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Russian Expedites Plan for $1.3Bln Bridge to Crimea

The proposed bridge spanning the Kerch Strait between Russia and Crimea will cost 50 billion rubles ($1.3 billion) and could be completed in 3 1/2 years, RIA Novosti reported Wednesday.

The Crimean Kerch Strait bridge would connect Russia's Krasnodar region to Crimea, the peninsula at the center of recent Ukraine-Russia tensions. The bridge's latest cost estimate is 26 billion rubles above a 2010 Russian-Ukrainian estimate that assumed a minimum construction period of four to five years.

Russia's Transportation Ministry will pay for the bridge with extra-budgetary funds or with money diverted from existing government budgets. On Monday Prime Minister Dmitry Medvedev ordered state road construction firm Avtodor to create a subsidiary to carry out bridge work. The ministry is considering four to five project variants, with planning documents to be ready by the end of the year. The 50 billion-ruble cost could more than double if the bridge includes a railway.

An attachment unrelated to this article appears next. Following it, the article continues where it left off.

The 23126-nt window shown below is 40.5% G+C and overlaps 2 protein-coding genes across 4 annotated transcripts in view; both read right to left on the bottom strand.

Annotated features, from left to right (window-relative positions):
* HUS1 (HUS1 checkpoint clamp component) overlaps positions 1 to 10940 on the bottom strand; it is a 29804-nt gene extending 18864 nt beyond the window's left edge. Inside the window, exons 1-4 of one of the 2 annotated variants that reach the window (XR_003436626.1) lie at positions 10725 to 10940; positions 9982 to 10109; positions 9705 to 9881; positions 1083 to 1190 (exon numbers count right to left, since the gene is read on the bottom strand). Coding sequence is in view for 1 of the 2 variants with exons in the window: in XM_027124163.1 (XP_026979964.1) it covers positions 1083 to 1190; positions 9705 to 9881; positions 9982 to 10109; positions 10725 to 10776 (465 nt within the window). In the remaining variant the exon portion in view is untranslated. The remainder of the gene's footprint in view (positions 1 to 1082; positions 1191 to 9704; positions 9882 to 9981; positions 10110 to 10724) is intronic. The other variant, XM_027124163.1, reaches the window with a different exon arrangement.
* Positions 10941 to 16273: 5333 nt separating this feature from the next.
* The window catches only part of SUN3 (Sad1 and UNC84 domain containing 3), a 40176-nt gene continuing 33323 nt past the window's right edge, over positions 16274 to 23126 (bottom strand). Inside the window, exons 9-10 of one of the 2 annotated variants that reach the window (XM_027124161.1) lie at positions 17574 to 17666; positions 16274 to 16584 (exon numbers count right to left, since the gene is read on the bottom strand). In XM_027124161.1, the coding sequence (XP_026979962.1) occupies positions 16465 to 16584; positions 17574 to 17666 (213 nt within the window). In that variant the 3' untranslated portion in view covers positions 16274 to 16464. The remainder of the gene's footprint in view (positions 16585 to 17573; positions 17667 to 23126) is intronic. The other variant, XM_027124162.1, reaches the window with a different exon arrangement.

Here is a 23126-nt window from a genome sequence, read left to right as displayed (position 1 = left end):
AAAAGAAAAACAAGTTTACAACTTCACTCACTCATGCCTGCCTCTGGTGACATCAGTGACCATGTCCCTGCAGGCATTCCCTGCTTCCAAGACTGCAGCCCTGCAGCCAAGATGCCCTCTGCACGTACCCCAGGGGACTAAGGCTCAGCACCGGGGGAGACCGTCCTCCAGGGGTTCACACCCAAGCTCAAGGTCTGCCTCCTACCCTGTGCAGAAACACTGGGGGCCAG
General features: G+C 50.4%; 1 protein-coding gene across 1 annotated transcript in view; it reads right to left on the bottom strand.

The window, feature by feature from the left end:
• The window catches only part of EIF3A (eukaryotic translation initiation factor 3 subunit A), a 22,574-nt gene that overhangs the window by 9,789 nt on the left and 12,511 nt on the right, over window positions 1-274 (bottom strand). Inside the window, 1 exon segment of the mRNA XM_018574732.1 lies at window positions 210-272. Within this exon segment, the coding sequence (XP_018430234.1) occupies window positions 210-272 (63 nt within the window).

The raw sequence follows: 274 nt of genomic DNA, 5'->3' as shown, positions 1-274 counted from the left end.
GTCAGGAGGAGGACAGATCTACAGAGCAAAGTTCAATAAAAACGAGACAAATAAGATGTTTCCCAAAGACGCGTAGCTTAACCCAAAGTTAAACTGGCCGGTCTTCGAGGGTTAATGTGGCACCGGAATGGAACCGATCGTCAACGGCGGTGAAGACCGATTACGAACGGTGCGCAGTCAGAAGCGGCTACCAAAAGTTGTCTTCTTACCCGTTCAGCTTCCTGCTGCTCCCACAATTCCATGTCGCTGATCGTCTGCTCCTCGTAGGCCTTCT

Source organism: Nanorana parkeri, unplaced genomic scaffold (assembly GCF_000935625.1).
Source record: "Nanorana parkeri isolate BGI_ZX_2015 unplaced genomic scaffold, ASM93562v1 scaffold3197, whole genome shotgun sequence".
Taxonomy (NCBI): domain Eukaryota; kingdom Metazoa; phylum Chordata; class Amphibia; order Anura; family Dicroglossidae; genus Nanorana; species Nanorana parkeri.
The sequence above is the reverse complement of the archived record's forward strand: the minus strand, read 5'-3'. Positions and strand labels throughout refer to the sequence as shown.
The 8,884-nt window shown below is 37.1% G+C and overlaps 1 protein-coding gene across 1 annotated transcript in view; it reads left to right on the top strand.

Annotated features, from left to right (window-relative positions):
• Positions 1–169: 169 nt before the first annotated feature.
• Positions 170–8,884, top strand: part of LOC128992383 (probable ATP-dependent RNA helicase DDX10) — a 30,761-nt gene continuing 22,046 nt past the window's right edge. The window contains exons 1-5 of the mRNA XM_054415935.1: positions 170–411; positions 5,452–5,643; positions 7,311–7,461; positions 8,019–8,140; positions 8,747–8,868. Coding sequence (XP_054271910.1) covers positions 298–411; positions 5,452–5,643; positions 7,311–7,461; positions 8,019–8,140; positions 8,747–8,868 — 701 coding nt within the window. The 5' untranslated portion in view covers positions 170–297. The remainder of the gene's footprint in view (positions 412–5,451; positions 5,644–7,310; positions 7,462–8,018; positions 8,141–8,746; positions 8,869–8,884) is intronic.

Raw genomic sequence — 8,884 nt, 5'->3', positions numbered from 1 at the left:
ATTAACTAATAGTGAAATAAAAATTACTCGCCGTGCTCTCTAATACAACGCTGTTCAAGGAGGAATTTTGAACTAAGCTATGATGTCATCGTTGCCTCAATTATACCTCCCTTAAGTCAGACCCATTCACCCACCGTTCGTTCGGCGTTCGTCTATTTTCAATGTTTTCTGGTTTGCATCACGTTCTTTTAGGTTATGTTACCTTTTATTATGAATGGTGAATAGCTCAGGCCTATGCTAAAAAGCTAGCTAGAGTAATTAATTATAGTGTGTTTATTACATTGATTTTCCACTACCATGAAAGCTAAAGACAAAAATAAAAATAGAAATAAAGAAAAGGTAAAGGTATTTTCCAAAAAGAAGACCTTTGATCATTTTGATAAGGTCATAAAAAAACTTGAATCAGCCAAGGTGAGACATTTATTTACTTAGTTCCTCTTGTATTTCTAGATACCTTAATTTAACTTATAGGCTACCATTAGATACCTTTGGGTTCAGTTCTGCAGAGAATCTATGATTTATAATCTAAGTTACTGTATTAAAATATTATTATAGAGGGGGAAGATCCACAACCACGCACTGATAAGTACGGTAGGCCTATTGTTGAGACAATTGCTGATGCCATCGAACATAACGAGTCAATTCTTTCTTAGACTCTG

Meanwhile, Ukrainian business may cost Russia a further $10 billion in unpaid debts, Kommersant reported Wednesday. Russian banks actively invested in Ukrainian businesses, including aviation, car, and power equipment manufacturers. Now, much of those loans may go unpaid or require asset sell-offs. Sberbank is currently attempting to retrieve $84 million in debts, while VEB says that its clients have paid on time thanks to "modification of principle debt amortization." The majority of Ukrainian guarantees are not liquid, however, and it may even be difficult to sell completed projects given the current unstable political situation.

Russia also has moved to backstop the Crimean administration's budget deficit with a 35 billion-ruble transfer, Gazeta.ru reported Monday. The money will go towards paying wages, pensions, benefits, and other expenses. Ukraine had subsidized almost 66 percent of Crimea's budget, according to the calculations of Ukraine parliament deputy Leonid Pilunsky. Russia has also appealed to business leaders to invest in Crimea. One suggested project, a yacht club and refurbished port, is estimated to cost $160 million.

Contact the author at s.scove@imedia.ru

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